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Datamyne Resource Center

Covering trade & transport, with tips on using import-export data to advantage

Rising Tide of Honey Laundering

Category: Data Applications

Chinese honey gets around US and EU trade barriers

Honey carries a nature-made “country of origin label:” the pollen picked up by bees as they collect the nectar from which the honey is produced. Indeed, melissopalynologists (honey pollen scientists) can get pretty specific in locating a honey’s regional floral sources on the map.

Lately, honey stripped of its COOL pollen has been flooding the US market, says Food Safety News, a Web-based newspaper published by Marler Clark, a law firm that represents victims of foodborne illness. FSN purchased more than 60 samples of honey at a range of retail outlets in 10 states and D.C., had the samples tested, and found that more than 75% contained no pollen at all.

The ultra-filtered honey is probably from China by way of India, FSN reports.

Subject to steep tariffs in the US since 2001, banned by the EU since 2002, Chinese honey has been finding its way into these markets via “honey laundering.” Scrubbed of pollen, it has been transshipped through third countries, including Australia, Indonesia, Malaysia, the Philippines, Russia, and Thailand, as well as India. This according to a US Department of Justice release regarding one alleged laundering conspiracy, overseen by a German company.

The US trade barrier was raised against low-cost (and inferior quality) Chinese honey to protect domestic producers. The EU’s 2002 ban followed the detection of illegal antibiotics in the honey. The US Food and Drug Administration issued an import alert for honey containing the antibiotic chloramphenicol the same year.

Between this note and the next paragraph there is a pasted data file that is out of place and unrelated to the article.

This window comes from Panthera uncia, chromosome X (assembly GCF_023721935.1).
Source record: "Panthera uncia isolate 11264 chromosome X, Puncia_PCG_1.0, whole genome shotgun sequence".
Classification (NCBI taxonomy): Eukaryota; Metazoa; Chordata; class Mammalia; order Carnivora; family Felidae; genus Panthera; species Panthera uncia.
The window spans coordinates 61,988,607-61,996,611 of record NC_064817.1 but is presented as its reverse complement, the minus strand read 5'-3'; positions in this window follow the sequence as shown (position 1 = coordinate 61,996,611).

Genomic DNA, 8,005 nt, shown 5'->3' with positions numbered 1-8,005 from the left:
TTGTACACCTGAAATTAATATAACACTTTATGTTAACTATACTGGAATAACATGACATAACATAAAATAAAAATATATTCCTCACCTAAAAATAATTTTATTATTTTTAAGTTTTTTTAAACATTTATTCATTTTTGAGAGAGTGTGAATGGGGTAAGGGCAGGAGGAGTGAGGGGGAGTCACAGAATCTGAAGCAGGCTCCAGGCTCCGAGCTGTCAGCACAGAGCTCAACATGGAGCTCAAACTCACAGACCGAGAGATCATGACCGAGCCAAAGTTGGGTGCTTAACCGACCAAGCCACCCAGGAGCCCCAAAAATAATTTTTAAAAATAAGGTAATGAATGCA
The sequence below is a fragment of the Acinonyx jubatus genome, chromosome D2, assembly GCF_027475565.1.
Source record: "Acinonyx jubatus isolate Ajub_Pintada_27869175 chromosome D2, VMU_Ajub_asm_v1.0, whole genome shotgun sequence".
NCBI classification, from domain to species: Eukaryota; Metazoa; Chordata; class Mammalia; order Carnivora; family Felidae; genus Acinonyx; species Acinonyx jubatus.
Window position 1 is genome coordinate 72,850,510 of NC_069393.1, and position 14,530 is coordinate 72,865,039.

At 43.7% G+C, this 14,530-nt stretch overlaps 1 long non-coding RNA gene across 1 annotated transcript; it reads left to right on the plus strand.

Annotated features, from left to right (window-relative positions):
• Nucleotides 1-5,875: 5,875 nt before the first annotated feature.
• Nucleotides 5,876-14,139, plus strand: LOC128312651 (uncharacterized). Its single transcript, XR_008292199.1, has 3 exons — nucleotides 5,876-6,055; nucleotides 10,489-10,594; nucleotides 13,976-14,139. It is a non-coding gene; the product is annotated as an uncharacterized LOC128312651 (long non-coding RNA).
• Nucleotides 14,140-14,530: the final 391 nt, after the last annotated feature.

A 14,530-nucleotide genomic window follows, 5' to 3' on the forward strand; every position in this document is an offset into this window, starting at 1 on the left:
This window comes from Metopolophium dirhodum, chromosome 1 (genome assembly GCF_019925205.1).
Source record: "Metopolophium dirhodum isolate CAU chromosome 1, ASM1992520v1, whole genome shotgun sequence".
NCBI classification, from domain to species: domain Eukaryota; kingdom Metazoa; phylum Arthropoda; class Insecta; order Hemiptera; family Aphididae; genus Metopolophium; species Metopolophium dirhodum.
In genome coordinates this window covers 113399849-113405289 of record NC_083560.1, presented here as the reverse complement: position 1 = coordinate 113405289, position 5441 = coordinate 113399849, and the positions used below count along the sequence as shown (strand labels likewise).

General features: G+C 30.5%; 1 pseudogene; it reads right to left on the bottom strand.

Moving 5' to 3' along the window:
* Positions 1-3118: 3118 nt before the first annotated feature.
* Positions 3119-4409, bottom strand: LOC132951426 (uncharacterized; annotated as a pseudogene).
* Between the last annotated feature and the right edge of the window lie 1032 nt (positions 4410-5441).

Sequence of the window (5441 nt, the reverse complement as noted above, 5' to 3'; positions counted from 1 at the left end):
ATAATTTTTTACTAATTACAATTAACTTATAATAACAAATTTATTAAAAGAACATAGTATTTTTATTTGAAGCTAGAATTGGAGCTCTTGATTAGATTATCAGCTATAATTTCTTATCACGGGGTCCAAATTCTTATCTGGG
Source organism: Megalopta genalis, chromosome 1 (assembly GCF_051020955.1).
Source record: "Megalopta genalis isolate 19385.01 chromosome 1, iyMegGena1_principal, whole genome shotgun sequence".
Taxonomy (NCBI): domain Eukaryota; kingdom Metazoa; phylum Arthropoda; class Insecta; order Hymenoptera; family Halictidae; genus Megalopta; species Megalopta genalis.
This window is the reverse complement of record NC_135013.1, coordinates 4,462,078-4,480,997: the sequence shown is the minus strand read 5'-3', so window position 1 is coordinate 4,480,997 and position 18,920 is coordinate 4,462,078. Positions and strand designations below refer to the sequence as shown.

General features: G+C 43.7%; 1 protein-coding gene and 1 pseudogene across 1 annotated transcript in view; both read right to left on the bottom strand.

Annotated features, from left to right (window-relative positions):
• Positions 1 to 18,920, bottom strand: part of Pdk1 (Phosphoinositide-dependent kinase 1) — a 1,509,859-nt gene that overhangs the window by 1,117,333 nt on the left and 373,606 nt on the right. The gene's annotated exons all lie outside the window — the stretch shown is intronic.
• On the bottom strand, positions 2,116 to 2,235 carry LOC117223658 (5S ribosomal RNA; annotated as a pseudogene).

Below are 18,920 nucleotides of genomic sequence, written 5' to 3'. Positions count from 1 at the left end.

The laundering charges have stung in India. The EU now bans all honey from India because of the lack of traceability and the presence of heavy metals. Consumer advocates worry that the Chinese honey will wind up in Indian supermarkets. An article from India’s Centre for Science and Environment is highly critical of the Indian industry … but also offers some good news: Kejriwal Bee Care India has become the first in the world to earn a True Source Honey certification as an exporter, which requires third-party audits.

The True Source Honey initiative was launched in January to provide a system of traceability through the global supply chains that end with consumers in North America. Certification by auditors is required for exporters and packers, with more stringent requirements applied to exporters in high-risk countries India and Vietnam. Ironically, China is a medium-risk exporting country.

US importers participating in True Source Honey are: Ergogenic Nutrition; Impex Group; Lamex Foods, Inc.; Odem International, Inc.; and Sunland Trading, Inc. Odem is number 3 in our Datamyne Top 5 importers by volume, based on 2010 bill of lading data (below). Ranked among the top 20 are Impex Group at number 7 and Ergogenic Nutrition at number 16.

Date posted: November 18, 2011


1 Comment

  1. I’m watching this with great interest. I have a feeling though that the is a large economic pull in this country that seeks the cheaper Chinese honey. It’s not so much that China is trying to dump it some where per se. If I had to point the finger at anyone it would be processed food manufacturers and American consumers.